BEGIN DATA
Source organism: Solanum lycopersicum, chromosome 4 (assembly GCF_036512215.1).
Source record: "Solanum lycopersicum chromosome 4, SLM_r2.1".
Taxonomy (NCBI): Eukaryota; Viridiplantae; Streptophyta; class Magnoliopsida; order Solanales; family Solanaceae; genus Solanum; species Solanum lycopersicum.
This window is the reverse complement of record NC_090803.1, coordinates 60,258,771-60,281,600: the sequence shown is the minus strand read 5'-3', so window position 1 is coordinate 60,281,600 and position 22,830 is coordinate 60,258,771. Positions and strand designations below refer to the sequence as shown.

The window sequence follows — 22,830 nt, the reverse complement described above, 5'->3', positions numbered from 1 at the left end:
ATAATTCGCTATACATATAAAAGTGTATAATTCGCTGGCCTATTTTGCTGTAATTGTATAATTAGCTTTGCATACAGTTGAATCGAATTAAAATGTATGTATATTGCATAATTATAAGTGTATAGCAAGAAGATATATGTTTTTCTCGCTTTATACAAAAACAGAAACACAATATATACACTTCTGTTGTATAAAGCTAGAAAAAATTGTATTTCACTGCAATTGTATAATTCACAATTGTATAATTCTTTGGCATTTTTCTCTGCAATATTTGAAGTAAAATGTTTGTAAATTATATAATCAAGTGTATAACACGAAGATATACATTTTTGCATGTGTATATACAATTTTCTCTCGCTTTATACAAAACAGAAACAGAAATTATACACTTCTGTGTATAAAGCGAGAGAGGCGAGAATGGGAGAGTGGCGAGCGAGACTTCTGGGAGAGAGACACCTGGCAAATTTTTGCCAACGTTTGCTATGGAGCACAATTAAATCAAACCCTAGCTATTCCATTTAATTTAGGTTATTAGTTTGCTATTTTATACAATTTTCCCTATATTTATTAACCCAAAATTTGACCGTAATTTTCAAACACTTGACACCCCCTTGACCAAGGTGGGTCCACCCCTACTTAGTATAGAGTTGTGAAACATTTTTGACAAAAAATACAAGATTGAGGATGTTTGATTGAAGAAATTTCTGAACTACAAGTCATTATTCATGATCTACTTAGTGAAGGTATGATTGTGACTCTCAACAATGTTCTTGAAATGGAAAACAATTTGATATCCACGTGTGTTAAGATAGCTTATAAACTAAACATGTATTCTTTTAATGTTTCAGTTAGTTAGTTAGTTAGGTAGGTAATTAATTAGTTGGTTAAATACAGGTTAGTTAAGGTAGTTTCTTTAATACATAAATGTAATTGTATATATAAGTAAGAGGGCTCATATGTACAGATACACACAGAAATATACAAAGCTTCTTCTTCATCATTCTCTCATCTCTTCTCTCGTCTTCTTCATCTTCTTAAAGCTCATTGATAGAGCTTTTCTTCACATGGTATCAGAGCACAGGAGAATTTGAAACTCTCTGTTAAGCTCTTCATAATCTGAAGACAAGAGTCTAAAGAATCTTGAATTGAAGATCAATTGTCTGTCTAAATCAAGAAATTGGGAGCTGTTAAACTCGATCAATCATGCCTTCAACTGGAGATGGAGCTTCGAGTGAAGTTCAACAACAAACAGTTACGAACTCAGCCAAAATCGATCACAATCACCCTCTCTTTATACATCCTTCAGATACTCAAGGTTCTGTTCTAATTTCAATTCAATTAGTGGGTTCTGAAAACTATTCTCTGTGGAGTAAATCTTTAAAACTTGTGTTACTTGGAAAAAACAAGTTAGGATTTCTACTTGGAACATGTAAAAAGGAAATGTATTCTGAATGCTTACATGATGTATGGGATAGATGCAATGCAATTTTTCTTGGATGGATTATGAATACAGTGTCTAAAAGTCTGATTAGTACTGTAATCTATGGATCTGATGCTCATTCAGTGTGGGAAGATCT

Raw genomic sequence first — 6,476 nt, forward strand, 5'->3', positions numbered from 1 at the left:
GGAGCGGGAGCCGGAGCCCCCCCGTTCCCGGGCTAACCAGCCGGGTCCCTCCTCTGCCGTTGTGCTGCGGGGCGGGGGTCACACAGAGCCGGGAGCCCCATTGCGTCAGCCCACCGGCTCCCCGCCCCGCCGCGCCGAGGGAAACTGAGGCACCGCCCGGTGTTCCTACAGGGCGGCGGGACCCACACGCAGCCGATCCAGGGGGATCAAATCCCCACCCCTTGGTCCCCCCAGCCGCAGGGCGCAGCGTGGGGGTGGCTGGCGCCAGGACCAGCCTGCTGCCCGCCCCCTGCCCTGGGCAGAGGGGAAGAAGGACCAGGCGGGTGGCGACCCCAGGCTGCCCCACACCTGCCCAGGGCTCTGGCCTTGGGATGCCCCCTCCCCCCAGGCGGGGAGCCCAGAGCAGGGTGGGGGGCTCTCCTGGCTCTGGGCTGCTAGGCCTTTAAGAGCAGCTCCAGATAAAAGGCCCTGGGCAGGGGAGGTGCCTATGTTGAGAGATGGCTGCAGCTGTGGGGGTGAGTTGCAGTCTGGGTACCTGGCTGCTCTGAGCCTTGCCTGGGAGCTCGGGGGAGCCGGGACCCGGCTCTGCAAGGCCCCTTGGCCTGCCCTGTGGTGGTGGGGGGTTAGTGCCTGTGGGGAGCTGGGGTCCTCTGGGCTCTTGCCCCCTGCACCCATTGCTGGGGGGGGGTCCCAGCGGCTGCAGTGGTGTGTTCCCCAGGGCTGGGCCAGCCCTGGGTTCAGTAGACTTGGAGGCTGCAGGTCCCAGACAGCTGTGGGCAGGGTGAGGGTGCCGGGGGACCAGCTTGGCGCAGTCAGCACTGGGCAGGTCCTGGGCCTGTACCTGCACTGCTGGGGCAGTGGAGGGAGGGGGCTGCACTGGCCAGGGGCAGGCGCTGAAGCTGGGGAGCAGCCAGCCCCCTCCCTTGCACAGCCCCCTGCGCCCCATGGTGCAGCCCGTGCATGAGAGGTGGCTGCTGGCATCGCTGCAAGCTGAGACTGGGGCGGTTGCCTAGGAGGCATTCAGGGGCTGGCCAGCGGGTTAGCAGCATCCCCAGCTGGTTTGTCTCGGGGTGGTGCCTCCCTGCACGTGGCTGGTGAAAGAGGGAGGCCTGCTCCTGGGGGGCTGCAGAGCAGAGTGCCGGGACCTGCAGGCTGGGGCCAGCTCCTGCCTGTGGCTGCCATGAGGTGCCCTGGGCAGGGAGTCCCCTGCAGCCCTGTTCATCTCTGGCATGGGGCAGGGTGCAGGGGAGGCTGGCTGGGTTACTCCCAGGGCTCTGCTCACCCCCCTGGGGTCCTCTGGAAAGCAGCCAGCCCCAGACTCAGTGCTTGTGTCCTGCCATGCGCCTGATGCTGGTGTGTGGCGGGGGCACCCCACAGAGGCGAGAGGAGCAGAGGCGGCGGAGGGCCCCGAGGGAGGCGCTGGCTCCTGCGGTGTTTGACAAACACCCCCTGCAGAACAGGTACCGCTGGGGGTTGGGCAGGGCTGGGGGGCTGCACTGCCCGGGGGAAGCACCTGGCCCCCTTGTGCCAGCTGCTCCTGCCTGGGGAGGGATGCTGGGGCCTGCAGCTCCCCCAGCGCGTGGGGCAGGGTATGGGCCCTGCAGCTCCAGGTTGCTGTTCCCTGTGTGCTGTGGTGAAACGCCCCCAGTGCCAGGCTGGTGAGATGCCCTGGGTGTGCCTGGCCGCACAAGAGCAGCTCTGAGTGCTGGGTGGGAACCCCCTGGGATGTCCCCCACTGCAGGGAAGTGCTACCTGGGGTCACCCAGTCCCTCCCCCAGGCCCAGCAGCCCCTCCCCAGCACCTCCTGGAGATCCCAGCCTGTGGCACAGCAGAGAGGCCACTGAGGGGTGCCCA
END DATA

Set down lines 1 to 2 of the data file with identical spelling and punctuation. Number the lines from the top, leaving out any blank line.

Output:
Source organism: Solanum lycopersicum, chromosome 4 (assembly GCF_036512215.1).
Source record: "Solanum lycopersicum chromosome 4, SLM_r2.1".